vendors and some academic bodies. Among these are some of the “big boys” who
are clearly anxious to push the specification. EMC has contributed a C++ with Java Native
Interface (JNI) wrapper XAM Library while HP has donated a Java version of the
XAM Library. Sun has added code from its Sun StorageTek 5800 (previously
“Project HoneyComb”) for the Hypertext Transfer Protocol (HTTP) and reference
vendor implementation modules (VIMs). This tells me several things:

  1. XAM has lift-off and the potential to become the de
    facto metadata standard for fixed format data. SNIA has the capability and the
    intention to cultivate a SNIA community for pushing the XAM standard, with an
    approvals procedure for XAM-compatibility and conformance within software
    products. It can back this by industry education programmes. That’s the good
  2. There is a danger that, because it is being
    developed by committee with lots of vested interests, the resulting solution may
    contain lots of bells and whistles that most do not need and which make it
    inordinately complicated, slow and unwieldy to use. The best ways of doing
    things might sometimes be circumvented because one or more of the biggest
    vendors realise that that approach will undermine their competitive position.
    Storage vendors are first and foremost in the business
    of making money so the biggest are especially unlikely to support an elegant approach if it cuts them
    out. Yet such baggage has in the past resulted in standards being ratified,
    only to be neglected and overtaken by other better approaches.
  3. Because of other objectives associated with data
    management, the primary ILM focus may be lost. There is evidence of this in
    SNIA’s XAM announcement which, by the way, never mentions compliance. SNIA also
    announced that its Data Management Forum (DMF) is now starting to develop an
    application-centric standard called a Self-Describing Self-Contained Data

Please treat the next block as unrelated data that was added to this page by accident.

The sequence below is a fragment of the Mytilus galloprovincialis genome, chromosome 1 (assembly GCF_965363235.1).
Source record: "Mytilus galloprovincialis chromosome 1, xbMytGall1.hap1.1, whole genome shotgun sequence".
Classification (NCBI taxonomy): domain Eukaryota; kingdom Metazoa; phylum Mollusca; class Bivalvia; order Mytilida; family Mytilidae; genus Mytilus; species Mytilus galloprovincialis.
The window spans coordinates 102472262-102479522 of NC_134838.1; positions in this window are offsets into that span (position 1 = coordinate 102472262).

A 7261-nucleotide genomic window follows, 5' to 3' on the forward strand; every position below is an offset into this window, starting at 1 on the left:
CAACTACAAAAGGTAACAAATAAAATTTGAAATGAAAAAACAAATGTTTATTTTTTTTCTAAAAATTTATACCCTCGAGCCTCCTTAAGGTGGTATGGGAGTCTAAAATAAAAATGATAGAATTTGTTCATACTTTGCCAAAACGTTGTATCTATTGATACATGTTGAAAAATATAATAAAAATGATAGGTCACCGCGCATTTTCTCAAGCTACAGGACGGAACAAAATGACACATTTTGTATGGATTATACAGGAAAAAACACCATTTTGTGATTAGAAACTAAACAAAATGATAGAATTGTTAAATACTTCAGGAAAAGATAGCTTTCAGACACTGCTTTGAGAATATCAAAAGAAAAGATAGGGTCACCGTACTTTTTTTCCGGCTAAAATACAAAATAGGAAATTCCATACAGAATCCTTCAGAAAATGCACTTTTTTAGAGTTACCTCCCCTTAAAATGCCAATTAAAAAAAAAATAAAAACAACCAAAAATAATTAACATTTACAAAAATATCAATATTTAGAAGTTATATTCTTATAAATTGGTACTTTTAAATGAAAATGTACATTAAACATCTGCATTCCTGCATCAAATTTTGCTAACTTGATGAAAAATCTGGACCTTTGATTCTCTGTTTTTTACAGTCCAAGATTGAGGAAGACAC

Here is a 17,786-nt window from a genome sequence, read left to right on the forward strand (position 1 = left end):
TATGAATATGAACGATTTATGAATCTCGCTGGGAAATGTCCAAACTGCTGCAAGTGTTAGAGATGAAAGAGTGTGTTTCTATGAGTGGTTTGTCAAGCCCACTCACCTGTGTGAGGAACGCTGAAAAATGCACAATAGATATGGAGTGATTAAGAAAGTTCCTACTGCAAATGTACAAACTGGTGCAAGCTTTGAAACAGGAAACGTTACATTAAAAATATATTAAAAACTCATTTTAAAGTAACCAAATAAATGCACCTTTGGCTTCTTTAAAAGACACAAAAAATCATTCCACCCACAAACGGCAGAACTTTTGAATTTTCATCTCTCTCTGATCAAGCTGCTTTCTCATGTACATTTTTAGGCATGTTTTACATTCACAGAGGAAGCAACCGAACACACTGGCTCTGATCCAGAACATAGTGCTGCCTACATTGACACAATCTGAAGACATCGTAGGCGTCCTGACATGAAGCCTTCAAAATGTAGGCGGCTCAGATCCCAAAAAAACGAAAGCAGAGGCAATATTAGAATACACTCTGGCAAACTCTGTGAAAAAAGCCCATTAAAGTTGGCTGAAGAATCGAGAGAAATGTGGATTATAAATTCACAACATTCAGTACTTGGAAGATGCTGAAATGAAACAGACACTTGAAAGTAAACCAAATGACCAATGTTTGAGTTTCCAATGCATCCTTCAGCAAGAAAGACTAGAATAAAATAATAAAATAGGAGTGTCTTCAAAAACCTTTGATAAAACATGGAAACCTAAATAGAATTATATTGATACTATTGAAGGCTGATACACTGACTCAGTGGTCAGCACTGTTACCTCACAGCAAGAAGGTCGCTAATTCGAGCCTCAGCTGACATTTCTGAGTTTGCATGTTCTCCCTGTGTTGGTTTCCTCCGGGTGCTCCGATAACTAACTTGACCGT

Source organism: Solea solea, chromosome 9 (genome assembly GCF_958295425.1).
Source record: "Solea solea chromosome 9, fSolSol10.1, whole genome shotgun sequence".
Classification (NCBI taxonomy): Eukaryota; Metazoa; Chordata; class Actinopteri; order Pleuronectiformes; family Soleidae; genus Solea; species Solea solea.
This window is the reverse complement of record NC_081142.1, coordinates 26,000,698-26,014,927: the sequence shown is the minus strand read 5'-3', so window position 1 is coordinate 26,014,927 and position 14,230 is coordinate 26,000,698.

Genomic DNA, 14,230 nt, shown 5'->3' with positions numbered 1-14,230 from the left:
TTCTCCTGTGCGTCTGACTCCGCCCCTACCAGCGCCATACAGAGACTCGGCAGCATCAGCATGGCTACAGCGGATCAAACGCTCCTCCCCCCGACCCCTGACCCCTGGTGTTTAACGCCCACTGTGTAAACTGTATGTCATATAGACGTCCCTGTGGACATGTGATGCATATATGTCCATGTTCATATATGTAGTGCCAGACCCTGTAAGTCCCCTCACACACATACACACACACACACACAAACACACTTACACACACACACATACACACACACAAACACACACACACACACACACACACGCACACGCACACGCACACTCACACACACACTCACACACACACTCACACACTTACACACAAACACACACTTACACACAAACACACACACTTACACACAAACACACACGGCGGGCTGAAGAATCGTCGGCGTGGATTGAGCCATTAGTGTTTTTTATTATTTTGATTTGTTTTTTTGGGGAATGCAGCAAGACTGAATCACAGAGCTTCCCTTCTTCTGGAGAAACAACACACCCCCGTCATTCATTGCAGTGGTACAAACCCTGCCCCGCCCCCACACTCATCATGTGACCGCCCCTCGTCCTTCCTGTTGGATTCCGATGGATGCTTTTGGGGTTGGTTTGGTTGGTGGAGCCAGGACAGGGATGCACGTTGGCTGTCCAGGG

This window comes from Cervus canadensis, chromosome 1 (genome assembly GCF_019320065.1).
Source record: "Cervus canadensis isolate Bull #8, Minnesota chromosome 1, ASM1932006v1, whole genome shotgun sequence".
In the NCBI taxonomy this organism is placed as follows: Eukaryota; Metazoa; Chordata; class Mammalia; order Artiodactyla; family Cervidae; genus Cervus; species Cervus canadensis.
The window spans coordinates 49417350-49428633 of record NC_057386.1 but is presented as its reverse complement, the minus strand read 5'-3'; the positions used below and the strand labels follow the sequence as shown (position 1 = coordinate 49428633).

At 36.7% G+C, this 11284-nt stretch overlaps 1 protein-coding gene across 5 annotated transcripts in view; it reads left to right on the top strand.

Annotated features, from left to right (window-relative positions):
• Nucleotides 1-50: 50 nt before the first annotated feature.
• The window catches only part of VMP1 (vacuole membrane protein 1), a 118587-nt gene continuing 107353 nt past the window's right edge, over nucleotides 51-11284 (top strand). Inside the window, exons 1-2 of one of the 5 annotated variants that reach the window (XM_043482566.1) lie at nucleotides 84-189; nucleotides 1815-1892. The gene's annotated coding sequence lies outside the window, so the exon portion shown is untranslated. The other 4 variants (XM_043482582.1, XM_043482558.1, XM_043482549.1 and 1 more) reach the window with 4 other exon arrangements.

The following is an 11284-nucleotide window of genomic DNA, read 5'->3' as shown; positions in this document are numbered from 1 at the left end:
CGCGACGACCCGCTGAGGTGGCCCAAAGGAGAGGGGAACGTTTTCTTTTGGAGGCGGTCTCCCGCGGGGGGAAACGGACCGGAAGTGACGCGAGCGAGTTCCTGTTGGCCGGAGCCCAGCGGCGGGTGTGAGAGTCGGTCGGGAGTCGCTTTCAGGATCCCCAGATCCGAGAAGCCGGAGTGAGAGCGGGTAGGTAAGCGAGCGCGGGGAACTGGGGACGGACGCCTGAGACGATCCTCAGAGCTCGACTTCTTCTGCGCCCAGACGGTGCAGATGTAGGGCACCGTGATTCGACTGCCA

Format (SD-SCDF); this, SNIA says, will be coupled with the XAM specification
    over time. SNIA says: “The SD-SCDF is aimed at providing application developers
    who adopt XAM, the ability to write a standard, interoperable, long-term
    preservation format and XAM provides SD-SCDF a strategic catalyst enabling

Without, admittedly, having investigated the detail,
this very description tells me it will introduce a diversion and complexity to
what is conceptually a simple enough task. So could XAM end up as a camel (a
horse designed by a committee) or perhaps a submerged hippopotamus (a
waterhorse designed by several committees)?! That is probably unfair to all the
people working hard to produce a good spec covering all eventualities. However,
if compliance matters are not central to XAM thinking I am not sure how this
horse will be able to stay afloat in practice. I would be more confident if
free format content was also being urgently and sensibly addressed within a
very short time-frame.

XAM looks
interesting and needs to be investigated closely. So I am raising these as my
concerns about what will happen to XAM because there is a need and a great
opportunity it can address—but I fear this will be missed. My concerns may,
of course, be completely unfounded, and I would be delighted to hear from
anyone who can put my mind at rest. With the right motivation and full
attention to handling free format, XAM could then be of real value in achieving
something like full ILM.